While a bride and groom's parents have pretty clearly defined roles in the wedding ceremony, the rules for stepparents are much more fuzzy and involve a judgement call on the part of the couple. What should a stepmother or stepfather do during a wedding, if anything? Our wedding etiquette experts are here to answer your wedding ceremony questions in our daily post.
Both of my parents have remarried. Do I need to include my stepparents in the wedding?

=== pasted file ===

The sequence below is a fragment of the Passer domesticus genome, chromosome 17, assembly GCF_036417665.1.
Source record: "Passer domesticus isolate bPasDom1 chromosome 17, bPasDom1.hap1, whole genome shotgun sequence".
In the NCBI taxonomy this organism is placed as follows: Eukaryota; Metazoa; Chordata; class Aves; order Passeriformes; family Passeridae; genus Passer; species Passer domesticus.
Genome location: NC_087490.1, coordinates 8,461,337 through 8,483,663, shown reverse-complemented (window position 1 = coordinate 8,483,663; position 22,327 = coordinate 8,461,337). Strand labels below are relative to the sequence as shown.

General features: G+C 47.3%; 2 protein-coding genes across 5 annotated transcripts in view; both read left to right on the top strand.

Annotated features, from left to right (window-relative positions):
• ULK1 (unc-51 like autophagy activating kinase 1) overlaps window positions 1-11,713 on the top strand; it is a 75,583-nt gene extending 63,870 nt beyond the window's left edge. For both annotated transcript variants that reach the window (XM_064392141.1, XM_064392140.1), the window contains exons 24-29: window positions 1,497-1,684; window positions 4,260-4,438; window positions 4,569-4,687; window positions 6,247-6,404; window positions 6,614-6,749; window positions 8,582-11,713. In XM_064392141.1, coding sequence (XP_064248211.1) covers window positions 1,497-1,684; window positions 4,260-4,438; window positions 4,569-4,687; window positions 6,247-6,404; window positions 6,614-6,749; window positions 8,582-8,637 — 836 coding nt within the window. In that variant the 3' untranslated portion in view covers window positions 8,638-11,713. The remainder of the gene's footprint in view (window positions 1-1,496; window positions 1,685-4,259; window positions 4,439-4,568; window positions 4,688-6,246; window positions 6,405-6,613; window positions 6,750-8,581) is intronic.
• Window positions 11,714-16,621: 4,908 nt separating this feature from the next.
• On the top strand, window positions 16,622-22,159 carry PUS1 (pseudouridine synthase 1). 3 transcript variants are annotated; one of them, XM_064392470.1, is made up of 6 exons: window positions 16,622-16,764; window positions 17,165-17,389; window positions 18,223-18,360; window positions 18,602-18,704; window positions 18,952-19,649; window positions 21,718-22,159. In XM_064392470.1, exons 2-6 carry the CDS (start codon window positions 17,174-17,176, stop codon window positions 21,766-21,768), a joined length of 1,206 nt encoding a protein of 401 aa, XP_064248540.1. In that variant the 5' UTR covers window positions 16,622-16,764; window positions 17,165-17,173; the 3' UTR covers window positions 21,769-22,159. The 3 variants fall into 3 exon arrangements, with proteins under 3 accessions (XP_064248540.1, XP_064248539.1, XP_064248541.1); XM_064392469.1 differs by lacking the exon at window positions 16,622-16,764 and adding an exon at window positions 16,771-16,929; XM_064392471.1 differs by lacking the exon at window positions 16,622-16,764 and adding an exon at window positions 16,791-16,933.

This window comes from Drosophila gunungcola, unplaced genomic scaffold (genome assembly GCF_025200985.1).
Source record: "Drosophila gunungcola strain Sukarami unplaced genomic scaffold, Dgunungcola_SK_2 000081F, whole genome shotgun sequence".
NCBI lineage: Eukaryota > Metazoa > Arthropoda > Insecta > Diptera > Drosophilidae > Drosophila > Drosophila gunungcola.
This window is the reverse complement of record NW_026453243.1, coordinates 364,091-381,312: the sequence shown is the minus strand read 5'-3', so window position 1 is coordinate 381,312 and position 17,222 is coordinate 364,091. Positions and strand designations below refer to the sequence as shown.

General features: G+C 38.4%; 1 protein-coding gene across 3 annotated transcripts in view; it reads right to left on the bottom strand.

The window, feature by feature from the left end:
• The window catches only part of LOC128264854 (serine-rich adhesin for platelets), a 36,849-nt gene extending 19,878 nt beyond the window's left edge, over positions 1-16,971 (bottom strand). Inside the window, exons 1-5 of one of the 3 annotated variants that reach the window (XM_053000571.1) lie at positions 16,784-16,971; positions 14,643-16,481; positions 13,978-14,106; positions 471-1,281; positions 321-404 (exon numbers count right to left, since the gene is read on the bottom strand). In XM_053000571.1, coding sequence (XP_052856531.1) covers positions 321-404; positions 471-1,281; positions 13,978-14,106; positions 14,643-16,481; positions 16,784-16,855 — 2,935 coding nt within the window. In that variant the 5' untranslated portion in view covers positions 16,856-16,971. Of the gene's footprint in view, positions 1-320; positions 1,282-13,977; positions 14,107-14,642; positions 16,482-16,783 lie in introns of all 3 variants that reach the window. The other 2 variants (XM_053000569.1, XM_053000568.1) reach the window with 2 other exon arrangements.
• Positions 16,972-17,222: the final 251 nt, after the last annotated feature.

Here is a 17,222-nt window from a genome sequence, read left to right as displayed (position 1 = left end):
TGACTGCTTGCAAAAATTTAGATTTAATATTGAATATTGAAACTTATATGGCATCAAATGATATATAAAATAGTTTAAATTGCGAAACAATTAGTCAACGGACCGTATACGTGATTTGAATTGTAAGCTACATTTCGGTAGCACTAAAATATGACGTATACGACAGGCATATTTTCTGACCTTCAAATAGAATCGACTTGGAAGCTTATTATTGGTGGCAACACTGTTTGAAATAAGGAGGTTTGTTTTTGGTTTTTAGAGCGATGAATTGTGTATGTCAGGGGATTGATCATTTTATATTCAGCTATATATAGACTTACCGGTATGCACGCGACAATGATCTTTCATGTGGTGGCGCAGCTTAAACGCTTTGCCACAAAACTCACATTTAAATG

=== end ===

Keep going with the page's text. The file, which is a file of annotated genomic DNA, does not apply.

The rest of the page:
This is completely your call, and your decision will depend upon a number of factors. On the one hand, if a parent hasn't been married to a new spouse for very long, or you simply don't have a close relationship with the spouse, you might not feel comfortable giving him or her a big role in your wedding. In that case just make sure to seat the couple together at the ceremony and reception. You can also have a parent's new spouse sport a corsage or boutonniere—it will make him or her feel like part of the inner circle. If you have stepparents who have been a part of your life for several years and you are really close to them, you'll probably want to include them in more special ways. Perhaps your stepmom can do a reading at the church and your stepfather can give a toast at the reception. Or, how about asking your stepmom to be a bridesmaid or your stepdad to be a groomsman? This way, you could walk up the aisle with your parents and then have the whole group standing with you and your fiancé at the altar. Also, don't forget to book a stepfather/daughter dance at the reception, and have your new hubby take your stepmother for a spin around the dance floor. One final note: Make sure to mention your stepparents in the who's-who section of your wedding program.
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